Monash University's Professor Trevor Lithgow said the breakthrough, funded by the Australian Research Council and published recently in the journal Proceedings of the Na More..tional Academy of Sciences, provides a blueprint for a general understanding of the evolution of the "machinery" of our cells.

"Our cells, and the cells of all organisms, are composed of molecular machines. These machines are built of component parts, each of which contributes a partial function or structural element to the machine. How such sophisticated, multi-component machines could evolve has been somewhat mysterious, and highly controversial." Professor Lithgow said.

A non-Darwinian explanation, from believers of Intelligent Design, proposed these complex machines to be "irreducibly complex". In other words they are so neatly complex and complete that they couldn't have evolved but rather must have been designed by an intelligent entity.

"Our research shows that these machines although complete and complex, were a result of evolution. Simple 'core' machines were established in the first eukaryotes by drawing on pre-existing proteins that had previously provided distinct, simplistic functions," Professor Lithgow said.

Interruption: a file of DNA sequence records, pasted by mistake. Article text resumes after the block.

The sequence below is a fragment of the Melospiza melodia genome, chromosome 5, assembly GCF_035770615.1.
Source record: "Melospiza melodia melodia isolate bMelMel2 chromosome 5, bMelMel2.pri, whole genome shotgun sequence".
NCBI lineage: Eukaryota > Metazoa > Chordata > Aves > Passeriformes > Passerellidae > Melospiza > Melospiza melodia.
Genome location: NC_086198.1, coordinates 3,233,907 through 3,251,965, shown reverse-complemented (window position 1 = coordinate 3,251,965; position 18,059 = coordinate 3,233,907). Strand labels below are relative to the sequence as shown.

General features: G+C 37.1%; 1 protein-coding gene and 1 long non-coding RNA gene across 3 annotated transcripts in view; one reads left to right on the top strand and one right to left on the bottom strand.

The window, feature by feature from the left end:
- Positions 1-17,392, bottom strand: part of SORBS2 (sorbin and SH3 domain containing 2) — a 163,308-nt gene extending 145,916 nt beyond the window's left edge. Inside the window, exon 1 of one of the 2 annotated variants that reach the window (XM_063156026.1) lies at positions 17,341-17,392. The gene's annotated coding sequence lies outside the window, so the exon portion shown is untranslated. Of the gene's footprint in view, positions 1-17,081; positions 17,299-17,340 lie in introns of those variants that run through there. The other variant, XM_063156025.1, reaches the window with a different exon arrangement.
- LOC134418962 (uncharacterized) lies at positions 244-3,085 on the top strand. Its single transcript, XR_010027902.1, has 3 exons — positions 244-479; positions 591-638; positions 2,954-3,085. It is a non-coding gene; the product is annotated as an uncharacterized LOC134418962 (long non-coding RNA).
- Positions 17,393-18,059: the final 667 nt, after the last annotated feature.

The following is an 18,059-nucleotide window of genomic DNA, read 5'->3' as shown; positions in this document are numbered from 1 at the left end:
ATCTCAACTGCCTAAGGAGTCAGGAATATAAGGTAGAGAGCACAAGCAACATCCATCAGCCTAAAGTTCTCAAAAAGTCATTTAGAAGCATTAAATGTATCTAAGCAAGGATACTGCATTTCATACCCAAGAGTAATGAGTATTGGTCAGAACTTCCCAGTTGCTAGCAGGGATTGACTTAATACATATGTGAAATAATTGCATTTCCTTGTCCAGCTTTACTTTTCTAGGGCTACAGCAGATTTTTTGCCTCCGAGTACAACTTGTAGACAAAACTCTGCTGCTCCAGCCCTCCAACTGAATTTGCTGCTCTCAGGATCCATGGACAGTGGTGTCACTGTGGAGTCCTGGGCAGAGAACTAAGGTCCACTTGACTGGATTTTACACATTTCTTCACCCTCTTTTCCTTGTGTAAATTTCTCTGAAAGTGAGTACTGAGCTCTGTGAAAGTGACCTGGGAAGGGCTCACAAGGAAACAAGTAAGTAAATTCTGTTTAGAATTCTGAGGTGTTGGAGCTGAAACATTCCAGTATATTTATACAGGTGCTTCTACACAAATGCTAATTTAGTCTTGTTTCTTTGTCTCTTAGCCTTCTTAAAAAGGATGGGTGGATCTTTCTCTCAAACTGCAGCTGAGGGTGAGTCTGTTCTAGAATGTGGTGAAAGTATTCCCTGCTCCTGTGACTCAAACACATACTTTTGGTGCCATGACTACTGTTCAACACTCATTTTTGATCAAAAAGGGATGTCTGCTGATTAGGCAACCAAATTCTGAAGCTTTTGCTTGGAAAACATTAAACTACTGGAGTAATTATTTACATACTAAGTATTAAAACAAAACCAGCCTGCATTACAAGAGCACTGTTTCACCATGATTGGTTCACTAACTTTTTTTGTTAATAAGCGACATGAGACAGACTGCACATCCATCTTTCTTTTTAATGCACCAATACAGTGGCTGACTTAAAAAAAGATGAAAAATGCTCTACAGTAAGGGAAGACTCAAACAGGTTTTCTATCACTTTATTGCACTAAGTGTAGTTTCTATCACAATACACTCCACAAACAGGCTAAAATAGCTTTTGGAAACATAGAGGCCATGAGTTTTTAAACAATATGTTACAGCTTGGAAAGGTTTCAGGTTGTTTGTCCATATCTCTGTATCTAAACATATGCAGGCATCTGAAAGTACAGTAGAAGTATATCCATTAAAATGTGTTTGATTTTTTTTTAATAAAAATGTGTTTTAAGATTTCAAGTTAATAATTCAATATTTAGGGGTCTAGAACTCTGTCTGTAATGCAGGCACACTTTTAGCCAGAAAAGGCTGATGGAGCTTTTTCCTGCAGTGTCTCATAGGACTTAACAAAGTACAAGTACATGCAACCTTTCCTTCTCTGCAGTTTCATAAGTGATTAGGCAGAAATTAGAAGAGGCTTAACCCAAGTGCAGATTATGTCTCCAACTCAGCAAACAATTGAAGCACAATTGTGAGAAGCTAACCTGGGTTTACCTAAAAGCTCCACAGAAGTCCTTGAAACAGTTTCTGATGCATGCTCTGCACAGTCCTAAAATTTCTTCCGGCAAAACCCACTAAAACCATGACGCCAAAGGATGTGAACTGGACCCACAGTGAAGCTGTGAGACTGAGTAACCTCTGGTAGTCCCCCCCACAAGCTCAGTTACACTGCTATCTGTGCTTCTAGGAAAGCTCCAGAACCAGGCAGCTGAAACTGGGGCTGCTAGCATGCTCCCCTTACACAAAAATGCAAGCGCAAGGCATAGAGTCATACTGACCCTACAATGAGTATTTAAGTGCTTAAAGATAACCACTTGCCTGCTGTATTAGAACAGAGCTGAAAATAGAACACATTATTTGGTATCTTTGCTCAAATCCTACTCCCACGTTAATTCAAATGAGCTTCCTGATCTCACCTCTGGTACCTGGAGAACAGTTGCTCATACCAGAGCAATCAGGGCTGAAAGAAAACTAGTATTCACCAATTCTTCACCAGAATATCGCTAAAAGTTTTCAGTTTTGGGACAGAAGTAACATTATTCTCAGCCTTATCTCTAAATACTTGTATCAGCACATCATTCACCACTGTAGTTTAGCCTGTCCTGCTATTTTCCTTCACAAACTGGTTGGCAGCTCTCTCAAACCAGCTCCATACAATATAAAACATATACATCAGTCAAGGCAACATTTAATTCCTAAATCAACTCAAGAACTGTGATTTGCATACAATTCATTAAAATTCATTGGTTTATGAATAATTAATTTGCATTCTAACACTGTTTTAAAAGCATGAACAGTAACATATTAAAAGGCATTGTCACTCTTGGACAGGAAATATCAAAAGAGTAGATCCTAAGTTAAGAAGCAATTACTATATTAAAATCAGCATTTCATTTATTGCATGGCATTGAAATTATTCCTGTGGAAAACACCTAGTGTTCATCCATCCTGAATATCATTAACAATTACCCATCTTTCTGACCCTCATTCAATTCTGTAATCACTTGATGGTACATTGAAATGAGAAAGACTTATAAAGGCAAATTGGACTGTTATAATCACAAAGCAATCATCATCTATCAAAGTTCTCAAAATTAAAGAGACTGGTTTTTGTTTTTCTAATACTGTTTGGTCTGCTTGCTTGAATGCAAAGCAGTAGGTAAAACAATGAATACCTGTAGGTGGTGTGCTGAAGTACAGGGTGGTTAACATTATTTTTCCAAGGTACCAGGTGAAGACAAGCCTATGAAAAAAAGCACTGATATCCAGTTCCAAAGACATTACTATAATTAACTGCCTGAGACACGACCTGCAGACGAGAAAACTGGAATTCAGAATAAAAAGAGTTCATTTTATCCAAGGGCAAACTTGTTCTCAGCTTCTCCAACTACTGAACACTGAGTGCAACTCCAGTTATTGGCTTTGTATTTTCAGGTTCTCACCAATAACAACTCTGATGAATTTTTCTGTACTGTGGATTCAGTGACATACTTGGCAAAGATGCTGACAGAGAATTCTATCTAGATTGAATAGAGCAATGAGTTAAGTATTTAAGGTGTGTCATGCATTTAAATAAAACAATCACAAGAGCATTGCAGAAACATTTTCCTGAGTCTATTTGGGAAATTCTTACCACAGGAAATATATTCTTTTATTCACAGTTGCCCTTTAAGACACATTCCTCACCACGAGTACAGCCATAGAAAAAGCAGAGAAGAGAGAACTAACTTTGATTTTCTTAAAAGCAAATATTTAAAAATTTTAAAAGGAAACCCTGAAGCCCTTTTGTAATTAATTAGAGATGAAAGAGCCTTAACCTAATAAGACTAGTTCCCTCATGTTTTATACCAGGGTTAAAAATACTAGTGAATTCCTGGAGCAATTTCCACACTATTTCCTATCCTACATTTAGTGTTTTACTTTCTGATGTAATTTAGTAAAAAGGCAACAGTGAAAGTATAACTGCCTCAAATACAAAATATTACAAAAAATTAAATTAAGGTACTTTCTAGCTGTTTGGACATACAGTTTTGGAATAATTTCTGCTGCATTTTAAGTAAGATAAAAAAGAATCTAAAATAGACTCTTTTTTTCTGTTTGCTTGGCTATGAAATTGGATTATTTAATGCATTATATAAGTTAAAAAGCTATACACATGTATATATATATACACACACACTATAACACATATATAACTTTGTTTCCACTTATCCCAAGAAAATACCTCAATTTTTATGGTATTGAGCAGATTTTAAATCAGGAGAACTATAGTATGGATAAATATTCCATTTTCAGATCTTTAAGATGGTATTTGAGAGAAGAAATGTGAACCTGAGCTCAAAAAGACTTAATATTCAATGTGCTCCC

As a model system, the research focused on one specific molecular machine, the TIM complex, which transports proteins into mitochondria. Mitochondria are a compartment of human cells that serve as the energy-producing 'powerhouses'. At a very early stage in evolution, mitochondria were derived from bacteria that lived within the first eukaryotic cells.

"Our cells literally are chimeras of a "host" cell and these intracellular bacteria. Yet bacteria don't have TIM complexes – to understand where the TIM complex came from we simply applied scientific reasoning and looked at a modern-day bacterium akin to the organism that gave rise to mitochondria." Professor Lithgow said.

The group looked at the bacterium Caulobacter crescentus and found bacterial proteins related to the components of the mitochondrial TIM complex. They then showed that these bacterial proteins are not found as part of protein transport machines.

"François Jacob described evolution as a tinkerer, cobbling together proteins of one function to yield more complex machines capable of new functions." Professor Lithgow said.

"Our work describes a perfect example of Jacob's proposition, and shows that Darwin's theory of evolution beautifully explains how molecular machines came to be."